|Arnold Weiss near wreckage of a Nazi plane in 1945 in Germany. He became a successful lawyer. (Washington Post)|
ArnoldWeiss, 86; US soldier who found Hitlers will afterWWII
WASHINGTON — For a half-century, Arnold Weiss was best known as a Washington lawyer and founder of an international investment group. Perhaps it was his desire “to build rather than destroy,’’ to move beyond World War II and the memories it conjured, that kept him silent for so long about his clandestine wartime mission.
Mr. Weiss, who died of pneumonia at 86 on Dec. 7 in Rockville, Md., was the man who found Adolf Hitler’s last will and political testament.
Mr. Weiss grew up in a Jewish orphanage in Germany just as the Nazis were coming to power, then made his way to the United States at age 13. Because of his German-language skills, US Army counterintelligence officials deployed him back to Europe during World War II. Mr. Weiss interrogated scores of senior Nazi officials who were later put on trial in Nuremberg for crimes against humanity.
In the autumn of 1945, after Hitler had committed suicide in a Berlin bunker, Mr. Weiss was dispatched to Munich on a special assignment.
Many Nazi loyalists refused to believe that Hitler had disgraced the Reich by killing himself. No witnesses confirmed the death, and the Soviets, who were the first to find Hitler’s body, had refused to hand over his remains. Soviet leader Joseph Stalin told President Truman at the Potsdam conference in July 1945 that Hitler might be in Spain or Argentina.
Mr. Weiss and his counterintelligence team were charged with hunting down rogue members of Hitler’s inner circle and finding evidence of the German leader’s demise.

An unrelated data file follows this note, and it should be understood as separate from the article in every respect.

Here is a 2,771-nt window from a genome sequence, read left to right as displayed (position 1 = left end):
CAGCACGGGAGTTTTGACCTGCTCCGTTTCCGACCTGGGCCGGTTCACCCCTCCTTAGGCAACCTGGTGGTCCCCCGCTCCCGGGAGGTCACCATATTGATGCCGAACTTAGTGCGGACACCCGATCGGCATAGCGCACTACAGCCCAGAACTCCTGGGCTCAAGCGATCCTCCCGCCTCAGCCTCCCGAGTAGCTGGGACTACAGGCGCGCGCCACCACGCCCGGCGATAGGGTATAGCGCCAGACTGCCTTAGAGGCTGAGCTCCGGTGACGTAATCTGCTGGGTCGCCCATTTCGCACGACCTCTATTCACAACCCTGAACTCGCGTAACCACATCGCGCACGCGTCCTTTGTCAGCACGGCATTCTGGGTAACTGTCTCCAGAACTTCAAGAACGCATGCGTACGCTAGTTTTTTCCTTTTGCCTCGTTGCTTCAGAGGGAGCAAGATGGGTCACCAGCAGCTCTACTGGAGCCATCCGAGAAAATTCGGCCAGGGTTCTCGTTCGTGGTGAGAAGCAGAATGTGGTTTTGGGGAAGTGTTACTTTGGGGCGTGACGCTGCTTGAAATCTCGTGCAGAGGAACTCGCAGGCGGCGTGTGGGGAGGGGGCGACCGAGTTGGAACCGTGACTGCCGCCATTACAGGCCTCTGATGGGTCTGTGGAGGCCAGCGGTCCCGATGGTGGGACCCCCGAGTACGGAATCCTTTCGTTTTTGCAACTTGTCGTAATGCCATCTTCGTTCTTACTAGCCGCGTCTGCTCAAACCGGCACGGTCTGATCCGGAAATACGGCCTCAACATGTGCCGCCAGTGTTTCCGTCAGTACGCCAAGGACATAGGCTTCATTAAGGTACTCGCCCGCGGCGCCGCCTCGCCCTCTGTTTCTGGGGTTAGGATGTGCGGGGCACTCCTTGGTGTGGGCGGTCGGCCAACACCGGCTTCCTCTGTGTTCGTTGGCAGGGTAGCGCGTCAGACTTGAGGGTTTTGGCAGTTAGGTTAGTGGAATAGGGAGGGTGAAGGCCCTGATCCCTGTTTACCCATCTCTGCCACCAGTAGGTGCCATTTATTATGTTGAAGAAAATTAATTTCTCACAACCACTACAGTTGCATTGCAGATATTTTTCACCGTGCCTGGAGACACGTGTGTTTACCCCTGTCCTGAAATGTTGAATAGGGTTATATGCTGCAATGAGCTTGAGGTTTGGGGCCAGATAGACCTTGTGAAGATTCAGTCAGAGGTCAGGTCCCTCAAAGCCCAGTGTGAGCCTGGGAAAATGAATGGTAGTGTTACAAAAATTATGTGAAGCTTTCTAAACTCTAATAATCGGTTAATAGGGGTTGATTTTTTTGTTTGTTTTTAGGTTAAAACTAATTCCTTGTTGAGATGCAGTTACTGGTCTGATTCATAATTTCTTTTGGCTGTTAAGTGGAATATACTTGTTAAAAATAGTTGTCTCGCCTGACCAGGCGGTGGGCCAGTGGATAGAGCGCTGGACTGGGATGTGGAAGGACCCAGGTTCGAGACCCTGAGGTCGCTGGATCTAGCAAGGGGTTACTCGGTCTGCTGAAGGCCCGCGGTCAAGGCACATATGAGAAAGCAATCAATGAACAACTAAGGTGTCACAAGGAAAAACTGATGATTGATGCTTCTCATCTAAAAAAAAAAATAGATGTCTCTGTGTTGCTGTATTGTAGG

In a 2005 profile in the Washington Post Magazine, Mr. Weiss described his war service alongside Major Hugh Trevor-Roper, the British intelligence officer who became a historian and the author of “The Last Days of Hitler.’’
Mr. Weiss sought out Wilhelm Zander, the military aide of Nazi Party secretary Martin Bormann, who was stationed at Hitler’s lair during his final days.
Mr. Weiss found Zander in late December 1945 in a stone house near a village on the Czech border. Zander was arrested during an early-morning raid.
In a 10-hour interrogation, Zander said he had been arrested in a case of mistaken identity.
“We confronted him with all the facts of his life,’’ Mr. Weiss said of his strategy. He lied and told Zander, “We have your mother and sister.’’
Shortly afterward, Zander confessed and gave a full account of his military service. Toward the end of their conversation, Mr. Weiss asked Zander why he had left Hitler’s bunker shortly before the leader killed himself.
Zander said he had been dispatched with an important envelope and then said, “I suppose you want the documents?’’
Not knowing what the papers were, Mr. Weiss said yes and escorted Zander to a farm on the outskirts of Munich, where the German soldier had hidden the manila envelope in a suitcase at the bottom of a dry well.
Mr. Weiss opened the package and read the typed heading on the first page: “Mein privates Testament,’’ signed by Hitler on April 29, 1945, at 4 a.m., the day before he died.
Mr. Weiss handed the envelope, which also contained Hitler and Eva Braun’s marriage certificate, to his superiors. Mr. Weiss’s commanders commended him for his achievements and sent him photocopies of Hitler’s wills. He kept them as mementos.
The originals are in the National Archives.
Hitler’s will was authenticated by US intelligence officials and used at the Nuremberg war crimes trials, said Peter Black, a senior historian at the US Holocaust Memorial Museum.
Mr. Weiss was proud of his accomplishments but not boastful. He did say that it was ironic that a Jew was the first to read Hitler’s last words.